Do not underestimate the health risk of X-rays



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Imminent health risks from X-ray examinations

In light of a recent study by US researchers that found an increased risk of benign brain tumors through frequent X-ray examinations at the dentist, the discussion about the negative health effects of X-rays has flared up again.

X-ray offers a reliable method of diagnosis for many possible diseases, but the associated radiation exposure always brings with it a health risk. Therefore, X-ray examinations should only be used sparingly and carefully. But apparently some doctors tend to have more x-rays because of their own interests. The necessary machines are expensive and ultimately have to pay for themselves, so that an X-ray is often taken too much rather than too little.

The US researchers led by Elizabeth Claus from Brigham and Women’s Hospital in Boston and the University of Yale recently reported in the specialist magazine “Cancer” that there is a significantly increased risk of benign brain tumors through X-ray examinations at the dentist. The presented study not only shows that patients who have had their dentists x-rayed at least once or more annually were at three times the risk of a meningioma (a special benign brain tumor), but also that despite the known health risks, the x-ray examinations are apparently handled quite generously . However, according to the US researchers, the risks should not be underestimated. Children under the age of ten are particularly sensitive, which has led to a five times higher risk of meningioma due to the dental X-ray examination, Claus and colleagues report. Dental X-ray examinations play an essential role here as the most common sources of radiation exposure for people in modern industrial countries. The current results of the study make it clear that X-rays in dentist patients should in future be kept to an absolutely necessary minimum, write the US researchers, indirectly expressing that X-ray examinations have so far been handled far too generously.

The US scientists investigated the relationship between the development of benign brain tumors and dental X-rays using 1,433 meningioma patients and 1,350 healthy subjects in the control group. All participants stated how many dental X-ray examinations were carried out on them, whereby three different X-ray methods were taken into account: the so-called oral film recordings (patients bite on a piece of film), the lateral jaw recordings and the so-called Panorex recordings (X-ray cannon rotates once around the head). The US scientists then evaluated the data to determine possible connections with the formation of brain tumors. All three X-ray methods caused a significantly increased risk of benign brain tumors, according to the US researchers. The effect was strongest with the Panorex images, which led to a three to five times higher meningioma risk, write Claus and colleagues. Although X-rays “can be an important diagnostic tool, most patients benefit from more reluctance,” the US scientists concluded.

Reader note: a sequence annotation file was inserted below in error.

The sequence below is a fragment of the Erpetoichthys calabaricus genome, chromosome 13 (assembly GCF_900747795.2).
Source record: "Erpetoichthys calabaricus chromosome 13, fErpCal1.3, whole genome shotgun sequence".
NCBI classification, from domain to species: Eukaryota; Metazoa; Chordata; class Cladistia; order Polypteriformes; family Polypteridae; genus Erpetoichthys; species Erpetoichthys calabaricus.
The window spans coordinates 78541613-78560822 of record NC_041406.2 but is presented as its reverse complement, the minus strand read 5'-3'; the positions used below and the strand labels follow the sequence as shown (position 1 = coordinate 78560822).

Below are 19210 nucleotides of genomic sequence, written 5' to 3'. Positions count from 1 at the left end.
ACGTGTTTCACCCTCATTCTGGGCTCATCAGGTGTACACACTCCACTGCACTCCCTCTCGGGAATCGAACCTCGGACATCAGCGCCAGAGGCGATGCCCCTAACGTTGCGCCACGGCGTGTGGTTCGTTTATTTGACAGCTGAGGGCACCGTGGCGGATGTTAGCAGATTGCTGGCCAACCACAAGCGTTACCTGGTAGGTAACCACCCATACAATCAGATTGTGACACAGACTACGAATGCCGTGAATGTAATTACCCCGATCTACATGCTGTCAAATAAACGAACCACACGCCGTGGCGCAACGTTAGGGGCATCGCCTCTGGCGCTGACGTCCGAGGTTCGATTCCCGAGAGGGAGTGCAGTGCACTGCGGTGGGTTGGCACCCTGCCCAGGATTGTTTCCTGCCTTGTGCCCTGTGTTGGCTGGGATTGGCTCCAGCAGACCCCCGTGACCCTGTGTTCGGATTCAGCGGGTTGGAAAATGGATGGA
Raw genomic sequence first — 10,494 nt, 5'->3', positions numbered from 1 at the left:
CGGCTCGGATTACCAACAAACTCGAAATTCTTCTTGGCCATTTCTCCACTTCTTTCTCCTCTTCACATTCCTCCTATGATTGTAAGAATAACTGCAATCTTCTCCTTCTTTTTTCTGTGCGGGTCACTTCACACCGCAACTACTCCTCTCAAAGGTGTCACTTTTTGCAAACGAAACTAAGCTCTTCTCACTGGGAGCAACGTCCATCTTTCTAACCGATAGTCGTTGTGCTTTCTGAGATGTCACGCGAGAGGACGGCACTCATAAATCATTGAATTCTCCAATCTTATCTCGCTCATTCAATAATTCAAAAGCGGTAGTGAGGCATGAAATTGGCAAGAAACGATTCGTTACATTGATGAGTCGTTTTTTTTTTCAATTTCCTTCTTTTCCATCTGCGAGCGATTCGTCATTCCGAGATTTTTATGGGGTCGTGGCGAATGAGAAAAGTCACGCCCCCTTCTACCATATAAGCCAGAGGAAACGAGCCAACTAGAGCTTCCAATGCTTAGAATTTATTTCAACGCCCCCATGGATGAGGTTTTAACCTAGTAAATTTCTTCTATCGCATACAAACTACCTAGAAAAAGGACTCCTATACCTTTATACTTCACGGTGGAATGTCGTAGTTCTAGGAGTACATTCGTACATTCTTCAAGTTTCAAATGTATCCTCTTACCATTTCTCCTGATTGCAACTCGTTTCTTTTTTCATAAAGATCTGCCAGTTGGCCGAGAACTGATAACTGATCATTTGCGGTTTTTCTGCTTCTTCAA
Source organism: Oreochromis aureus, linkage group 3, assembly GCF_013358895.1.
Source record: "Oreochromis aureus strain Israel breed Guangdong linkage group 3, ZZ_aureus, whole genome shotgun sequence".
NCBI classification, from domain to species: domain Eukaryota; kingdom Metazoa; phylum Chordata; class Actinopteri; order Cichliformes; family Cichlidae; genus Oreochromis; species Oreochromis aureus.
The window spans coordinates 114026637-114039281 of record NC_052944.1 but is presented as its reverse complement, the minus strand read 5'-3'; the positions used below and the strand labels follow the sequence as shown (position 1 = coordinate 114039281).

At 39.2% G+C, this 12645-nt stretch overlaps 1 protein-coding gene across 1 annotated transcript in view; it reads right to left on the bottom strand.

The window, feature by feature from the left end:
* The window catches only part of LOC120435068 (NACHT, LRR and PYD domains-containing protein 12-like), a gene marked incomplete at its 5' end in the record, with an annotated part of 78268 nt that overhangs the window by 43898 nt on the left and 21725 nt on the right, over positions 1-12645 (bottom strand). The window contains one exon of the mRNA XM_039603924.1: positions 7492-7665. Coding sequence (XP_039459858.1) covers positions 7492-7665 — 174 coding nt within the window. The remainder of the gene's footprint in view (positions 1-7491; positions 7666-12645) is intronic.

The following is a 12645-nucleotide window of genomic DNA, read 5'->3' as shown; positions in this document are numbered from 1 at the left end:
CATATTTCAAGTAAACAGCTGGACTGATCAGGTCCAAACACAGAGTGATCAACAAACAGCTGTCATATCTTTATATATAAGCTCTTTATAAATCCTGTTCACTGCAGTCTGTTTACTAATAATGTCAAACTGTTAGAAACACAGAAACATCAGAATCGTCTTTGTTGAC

Under certain circumstances, German doctors should take this note to heart and in the future exercise more caution when it comes to X-rays. Statistically speaking, every German is x-rayed at least once a year. Doctors in Germany pay about 100 million X-ray examinations every year, although critical experts believe that not every one of these examinations would be necessary. The German Roentgen Society in Berlin comes to the conclusion that the number of X-ray examinations and computed tomography is correspondingly high due to the so-called self-referrals. With this, the radiologists of the medical society founded in 1905 refer to the possibility of different specialists to carry out their own X-ray examinations. Professor Norbert Hosten of the German X-ray Society explained that "for example specialists who deal with bone diseases can acquire the authorization to x-ray certain parts of the body." The specialists are "then sub-area radiologists", continued Hosten.